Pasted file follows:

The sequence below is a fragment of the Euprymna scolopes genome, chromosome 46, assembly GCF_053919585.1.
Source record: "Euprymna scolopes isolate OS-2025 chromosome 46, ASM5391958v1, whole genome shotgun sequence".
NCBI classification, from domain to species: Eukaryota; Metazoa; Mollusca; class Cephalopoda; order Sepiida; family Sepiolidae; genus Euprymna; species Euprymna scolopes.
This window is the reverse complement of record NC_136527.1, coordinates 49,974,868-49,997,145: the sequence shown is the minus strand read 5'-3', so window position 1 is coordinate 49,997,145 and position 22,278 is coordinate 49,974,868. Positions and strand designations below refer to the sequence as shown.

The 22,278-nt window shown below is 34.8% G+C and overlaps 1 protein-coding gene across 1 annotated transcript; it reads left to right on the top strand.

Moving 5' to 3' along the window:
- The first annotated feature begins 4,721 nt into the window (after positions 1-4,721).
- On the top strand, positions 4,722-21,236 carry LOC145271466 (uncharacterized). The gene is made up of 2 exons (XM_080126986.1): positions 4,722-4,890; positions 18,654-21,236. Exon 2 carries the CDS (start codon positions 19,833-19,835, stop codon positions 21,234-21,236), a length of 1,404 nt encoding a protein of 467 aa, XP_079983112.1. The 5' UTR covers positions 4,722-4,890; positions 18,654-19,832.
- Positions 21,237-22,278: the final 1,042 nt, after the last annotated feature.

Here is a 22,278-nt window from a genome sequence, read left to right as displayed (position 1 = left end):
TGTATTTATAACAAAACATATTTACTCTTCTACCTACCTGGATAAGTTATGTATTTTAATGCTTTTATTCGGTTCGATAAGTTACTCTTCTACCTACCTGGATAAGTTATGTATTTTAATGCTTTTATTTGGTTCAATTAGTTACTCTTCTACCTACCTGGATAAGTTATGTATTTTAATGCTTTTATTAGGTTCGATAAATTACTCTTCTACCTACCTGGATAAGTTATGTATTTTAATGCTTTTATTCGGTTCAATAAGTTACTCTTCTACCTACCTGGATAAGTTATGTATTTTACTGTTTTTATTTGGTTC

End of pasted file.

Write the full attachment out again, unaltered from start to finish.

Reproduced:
The sequence below is a fragment of the Euprymna scolopes genome, chromosome 46, assembly GCF_053919585.1.
Source record: "Euprymna scolopes isolate OS-2025 chromosome 46, ASM5391958v1, whole genome shotgun sequence".
NCBI classification, from domain to species: Eukaryota; Metazoa; Mollusca; class Cephalopoda; order Sepiida; family Sepiolidae; genus Euprymna; species Euprymna scolopes.
This window is the reverse complement of record NC_136527.1, coordinates 49,974,868-49,997,145: the sequence shown is the minus strand read 5'-3', so window position 1 is coordinate 49,997,145 and position 22,278 is coordinate 49,974,868. Positions and strand designations below refer to the sequence as shown.

The 22,278-nt window shown below is 34.8% G+C and overlaps 1 protein-coding gene across 1 annotated transcript; it reads left to right on the top strand.

Moving 5' to 3' along the window:
- The first annotated feature begins 4,721 nt into the window (after positions 1-4,721).
- On the top strand, positions 4,722-21,236 carry LOC145271466 (uncharacterized). The gene is made up of 2 exons (XM_080126986.1): positions 4,722-4,890; positions 18,654-21,236. Exon 2 carries the CDS (start codon positions 19,833-19,835, stop codon positions 21,234-21,236), a length of 1,404 nt encoding a protein of 467 aa, XP_079983112.1. The 5' UTR covers positions 4,722-4,890; positions 18,654-19,832.
- Positions 21,237-22,278: the final 1,042 nt, after the last annotated feature.

Here is a 22,278-nt window from a genome sequence, read left to right as displayed (position 1 = left end):
TGTATTTATAACAAAACATATTTACTCTTCTACCTACCTGGATAAGTTATGTATTTTAATGCTTTTATTCGGTTCGATAAGTTACTCTTCTACCTACCTGGATAAGTTATGTATTTTAATGCTTTTATTTGGTTCAATTAGTTACTCTTCTACCTACCTGGATAAGTTATGTATTTTAATGCTTTTATTAGGTTCGATAAATTACTCTTCTACCTACCTGGATAAGTTATGTATTTTAATGCTTTTATTCGGTTCAATAAGTTACTCTTCTACCTACCTGGATAAGTTATGTATTTTACTGTTTTTATTTGGTTC